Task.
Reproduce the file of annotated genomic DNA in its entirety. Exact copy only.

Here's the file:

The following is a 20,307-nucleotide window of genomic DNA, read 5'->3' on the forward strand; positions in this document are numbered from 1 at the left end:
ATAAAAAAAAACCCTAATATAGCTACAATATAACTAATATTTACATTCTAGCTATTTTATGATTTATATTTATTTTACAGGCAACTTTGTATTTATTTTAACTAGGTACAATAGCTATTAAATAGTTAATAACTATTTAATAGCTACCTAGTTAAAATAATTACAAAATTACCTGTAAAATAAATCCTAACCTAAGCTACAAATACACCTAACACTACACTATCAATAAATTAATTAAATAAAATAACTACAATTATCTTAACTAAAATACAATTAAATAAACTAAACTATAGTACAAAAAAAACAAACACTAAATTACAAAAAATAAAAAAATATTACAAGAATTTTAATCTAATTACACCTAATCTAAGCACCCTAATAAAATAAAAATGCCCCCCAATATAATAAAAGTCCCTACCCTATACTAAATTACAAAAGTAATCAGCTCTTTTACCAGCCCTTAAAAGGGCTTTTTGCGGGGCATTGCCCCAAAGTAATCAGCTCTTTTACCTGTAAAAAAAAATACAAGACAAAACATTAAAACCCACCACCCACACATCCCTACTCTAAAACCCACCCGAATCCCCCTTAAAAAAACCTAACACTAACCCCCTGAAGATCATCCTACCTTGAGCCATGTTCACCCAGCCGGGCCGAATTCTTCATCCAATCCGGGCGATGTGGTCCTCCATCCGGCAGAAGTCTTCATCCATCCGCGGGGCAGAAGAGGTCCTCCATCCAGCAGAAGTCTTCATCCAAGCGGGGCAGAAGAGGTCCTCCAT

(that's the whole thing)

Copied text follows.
The following is a 20,307-nucleotide window of genomic DNA, read 5'->3' on the forward strand; positions in this document are numbered from 1 at the left end:
ATAAAAAAAAACCCTAATATAGCTACAATATAACTAATATTTACATTCTAGCTATTTTATGATTTATATTTATTTTACAGGCAACTTTGTATTTATTTTAACTAGGTACAATAGCTATTAAATAGTTAATAACTATTTAATAGCTACCTAGTTAAAATAATTACAAAATTACCTGTAAAATAAATCCTAACCTAAGCTACAAATACACCTAACACTACACTATCAATAAATTAATTAAATAAAATAACTACAATTATCTTAACTAAAATACAATTAAATAAACTAAACTATAGTACAAAAAAAACAAACACTAAATTACAAAAAATAAAAAAATATTACAAGAATTTTAATCTAATTACACCTAATCTAAGCACCCTAATAAAATAAAAATGCCCCCCAATATAATAAAAGTCCCTACCCTATACTAAATTACAAAAGTAATCAGCTCTTTTACCAGCCCTTAAAAGGGCTTTTTGCGGGGCATTGCCCCAAAGTAATCAGCTCTTTTACCTGTAAAAAAAAATACAAGACAAAACATTAAAACCCACCACCCACACATCCCTACTCTAAAACCCACCCGAATCCCCCTTAAAAAAACCTAACACTAACCCCCTGAAGATCATCCTACCTTGAGCCATGTTCACCCAGCCGGGCCGAATTCTTCATCCAATCCGGGCGATGTGGTCCTCCATCCGGCAGAAGTCTTCATCCATCCGCGGGGCAGAAGAGGTCCTCCATCCAGCAGAAGTCTTCATCCAAGCGGGGCAGAAGAGGTCCTCCAT